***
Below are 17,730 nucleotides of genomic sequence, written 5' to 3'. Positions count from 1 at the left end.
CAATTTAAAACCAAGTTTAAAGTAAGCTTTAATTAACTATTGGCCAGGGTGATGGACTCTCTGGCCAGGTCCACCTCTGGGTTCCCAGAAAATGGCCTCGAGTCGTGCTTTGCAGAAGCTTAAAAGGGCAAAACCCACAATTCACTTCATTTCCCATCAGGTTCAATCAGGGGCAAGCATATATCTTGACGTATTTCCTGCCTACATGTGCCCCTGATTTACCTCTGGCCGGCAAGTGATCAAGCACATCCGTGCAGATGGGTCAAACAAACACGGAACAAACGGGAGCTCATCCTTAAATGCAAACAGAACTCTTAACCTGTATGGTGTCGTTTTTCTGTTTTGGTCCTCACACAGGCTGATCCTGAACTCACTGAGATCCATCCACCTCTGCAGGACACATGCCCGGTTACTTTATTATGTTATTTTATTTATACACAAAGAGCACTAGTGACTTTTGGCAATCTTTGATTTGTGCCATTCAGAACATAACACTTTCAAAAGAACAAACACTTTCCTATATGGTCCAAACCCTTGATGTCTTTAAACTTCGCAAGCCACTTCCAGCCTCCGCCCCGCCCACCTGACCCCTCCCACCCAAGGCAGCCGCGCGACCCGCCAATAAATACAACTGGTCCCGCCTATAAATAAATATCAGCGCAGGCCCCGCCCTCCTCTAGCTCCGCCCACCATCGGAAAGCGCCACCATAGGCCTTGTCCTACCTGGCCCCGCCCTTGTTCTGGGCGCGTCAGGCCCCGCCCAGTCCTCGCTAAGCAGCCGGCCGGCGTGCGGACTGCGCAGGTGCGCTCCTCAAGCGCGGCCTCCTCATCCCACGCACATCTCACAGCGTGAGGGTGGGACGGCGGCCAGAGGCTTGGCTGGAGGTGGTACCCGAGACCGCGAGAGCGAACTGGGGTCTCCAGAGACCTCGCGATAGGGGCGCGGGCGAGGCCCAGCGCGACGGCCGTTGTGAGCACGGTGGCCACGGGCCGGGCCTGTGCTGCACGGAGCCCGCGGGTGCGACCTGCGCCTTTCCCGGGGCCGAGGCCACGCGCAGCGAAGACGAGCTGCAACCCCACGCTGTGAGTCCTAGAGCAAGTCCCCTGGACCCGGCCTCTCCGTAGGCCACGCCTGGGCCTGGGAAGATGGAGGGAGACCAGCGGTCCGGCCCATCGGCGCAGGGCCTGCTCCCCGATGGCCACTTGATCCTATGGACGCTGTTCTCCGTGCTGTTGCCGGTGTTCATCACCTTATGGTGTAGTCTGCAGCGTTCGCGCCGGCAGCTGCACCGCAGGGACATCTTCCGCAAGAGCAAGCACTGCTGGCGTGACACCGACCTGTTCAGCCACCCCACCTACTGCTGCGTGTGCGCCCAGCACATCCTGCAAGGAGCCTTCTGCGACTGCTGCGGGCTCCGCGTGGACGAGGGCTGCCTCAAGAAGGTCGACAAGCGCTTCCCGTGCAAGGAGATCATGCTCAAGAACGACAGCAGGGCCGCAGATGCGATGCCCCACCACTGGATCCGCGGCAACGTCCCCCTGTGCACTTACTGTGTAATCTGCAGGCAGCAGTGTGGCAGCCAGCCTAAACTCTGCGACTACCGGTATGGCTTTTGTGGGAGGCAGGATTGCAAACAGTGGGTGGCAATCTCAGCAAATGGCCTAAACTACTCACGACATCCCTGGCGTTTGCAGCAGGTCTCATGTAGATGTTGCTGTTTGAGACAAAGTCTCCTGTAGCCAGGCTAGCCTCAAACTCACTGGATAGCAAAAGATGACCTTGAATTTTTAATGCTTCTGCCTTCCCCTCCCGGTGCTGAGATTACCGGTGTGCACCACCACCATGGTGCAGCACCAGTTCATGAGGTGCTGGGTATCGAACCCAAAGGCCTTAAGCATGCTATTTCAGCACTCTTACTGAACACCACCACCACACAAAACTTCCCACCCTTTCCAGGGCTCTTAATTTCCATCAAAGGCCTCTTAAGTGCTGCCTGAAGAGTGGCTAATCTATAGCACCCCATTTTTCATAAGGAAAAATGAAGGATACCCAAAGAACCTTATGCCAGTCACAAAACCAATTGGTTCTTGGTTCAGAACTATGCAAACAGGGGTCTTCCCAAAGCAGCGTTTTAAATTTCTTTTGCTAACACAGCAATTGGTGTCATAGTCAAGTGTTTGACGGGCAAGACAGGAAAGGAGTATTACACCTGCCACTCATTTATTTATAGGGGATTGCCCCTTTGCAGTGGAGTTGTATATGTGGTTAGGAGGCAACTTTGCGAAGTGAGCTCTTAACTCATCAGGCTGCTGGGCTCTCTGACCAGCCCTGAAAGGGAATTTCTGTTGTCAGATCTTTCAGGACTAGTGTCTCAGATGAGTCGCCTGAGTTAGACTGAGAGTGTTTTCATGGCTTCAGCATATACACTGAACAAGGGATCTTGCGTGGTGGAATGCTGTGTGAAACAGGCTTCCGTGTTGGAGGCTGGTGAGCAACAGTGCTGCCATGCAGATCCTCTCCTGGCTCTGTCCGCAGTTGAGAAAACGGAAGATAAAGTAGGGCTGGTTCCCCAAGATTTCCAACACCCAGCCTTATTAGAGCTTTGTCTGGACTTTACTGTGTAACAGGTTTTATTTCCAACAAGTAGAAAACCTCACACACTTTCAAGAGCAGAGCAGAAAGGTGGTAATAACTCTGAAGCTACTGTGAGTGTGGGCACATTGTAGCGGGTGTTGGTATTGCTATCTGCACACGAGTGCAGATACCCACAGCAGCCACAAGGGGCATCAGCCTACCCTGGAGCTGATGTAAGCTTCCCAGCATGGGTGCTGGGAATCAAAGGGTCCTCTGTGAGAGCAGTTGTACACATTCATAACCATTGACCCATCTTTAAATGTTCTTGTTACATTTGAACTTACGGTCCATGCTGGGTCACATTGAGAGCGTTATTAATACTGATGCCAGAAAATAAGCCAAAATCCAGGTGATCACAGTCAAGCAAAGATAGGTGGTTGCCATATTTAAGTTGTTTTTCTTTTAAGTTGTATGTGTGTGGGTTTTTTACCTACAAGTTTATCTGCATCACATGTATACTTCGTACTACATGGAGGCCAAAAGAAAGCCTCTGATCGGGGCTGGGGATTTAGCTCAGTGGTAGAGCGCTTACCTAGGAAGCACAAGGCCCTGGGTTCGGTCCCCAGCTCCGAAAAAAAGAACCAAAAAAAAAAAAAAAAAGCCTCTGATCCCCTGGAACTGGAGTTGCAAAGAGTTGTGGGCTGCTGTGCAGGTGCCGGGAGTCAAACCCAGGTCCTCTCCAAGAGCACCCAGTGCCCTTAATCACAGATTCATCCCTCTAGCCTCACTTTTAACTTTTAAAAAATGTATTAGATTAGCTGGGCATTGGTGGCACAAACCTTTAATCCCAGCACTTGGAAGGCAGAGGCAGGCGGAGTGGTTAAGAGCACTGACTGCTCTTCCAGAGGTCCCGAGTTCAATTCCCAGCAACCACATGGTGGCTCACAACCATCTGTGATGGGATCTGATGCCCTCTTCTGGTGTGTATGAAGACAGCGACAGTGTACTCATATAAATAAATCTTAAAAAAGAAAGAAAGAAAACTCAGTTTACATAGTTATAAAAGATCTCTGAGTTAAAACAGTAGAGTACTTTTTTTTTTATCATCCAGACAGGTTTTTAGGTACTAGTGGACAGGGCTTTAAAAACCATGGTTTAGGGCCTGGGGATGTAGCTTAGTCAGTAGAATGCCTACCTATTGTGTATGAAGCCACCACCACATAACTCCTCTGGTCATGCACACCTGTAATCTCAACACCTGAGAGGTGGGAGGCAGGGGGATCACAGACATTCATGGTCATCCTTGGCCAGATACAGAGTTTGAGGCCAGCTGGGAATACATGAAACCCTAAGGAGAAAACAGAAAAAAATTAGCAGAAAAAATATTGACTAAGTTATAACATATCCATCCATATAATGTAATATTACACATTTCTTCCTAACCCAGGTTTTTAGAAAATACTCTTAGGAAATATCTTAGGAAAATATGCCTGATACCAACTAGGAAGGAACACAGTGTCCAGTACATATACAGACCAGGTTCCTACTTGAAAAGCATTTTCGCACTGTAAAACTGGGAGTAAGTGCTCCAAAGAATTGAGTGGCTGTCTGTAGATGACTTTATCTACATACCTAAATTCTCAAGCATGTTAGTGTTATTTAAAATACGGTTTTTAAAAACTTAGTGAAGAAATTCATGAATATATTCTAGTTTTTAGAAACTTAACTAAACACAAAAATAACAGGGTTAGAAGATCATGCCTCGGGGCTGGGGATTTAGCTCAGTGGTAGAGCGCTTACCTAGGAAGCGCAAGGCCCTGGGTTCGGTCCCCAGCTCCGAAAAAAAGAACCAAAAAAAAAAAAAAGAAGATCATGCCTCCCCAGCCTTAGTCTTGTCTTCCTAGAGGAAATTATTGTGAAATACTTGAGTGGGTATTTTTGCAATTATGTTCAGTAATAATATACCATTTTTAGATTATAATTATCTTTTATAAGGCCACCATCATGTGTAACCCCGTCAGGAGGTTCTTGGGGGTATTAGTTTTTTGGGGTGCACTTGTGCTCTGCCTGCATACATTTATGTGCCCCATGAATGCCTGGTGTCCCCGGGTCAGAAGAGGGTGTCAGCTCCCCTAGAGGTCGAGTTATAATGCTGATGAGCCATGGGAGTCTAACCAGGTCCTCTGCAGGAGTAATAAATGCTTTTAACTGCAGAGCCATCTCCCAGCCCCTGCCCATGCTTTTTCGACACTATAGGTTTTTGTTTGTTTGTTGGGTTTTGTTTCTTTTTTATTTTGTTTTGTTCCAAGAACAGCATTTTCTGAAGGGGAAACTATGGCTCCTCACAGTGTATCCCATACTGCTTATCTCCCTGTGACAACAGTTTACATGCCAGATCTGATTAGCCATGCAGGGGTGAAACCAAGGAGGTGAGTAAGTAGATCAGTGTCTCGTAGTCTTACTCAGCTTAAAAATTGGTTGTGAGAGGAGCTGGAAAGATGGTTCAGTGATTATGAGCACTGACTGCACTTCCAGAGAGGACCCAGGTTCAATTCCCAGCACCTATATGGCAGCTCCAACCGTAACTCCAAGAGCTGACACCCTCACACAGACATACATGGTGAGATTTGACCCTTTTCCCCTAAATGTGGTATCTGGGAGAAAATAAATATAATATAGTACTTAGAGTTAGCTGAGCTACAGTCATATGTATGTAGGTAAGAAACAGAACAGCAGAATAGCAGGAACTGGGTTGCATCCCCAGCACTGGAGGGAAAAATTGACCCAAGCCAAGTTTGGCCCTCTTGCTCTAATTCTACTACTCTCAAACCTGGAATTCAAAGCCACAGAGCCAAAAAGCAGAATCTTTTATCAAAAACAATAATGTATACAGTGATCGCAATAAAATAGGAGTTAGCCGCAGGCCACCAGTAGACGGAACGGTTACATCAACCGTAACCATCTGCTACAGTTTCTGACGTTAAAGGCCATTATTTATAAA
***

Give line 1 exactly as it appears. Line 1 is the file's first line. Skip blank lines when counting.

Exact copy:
Below are 17,730 nucleotides of genomic sequence, written 5' to 3'. Positions count from 1 at the left end.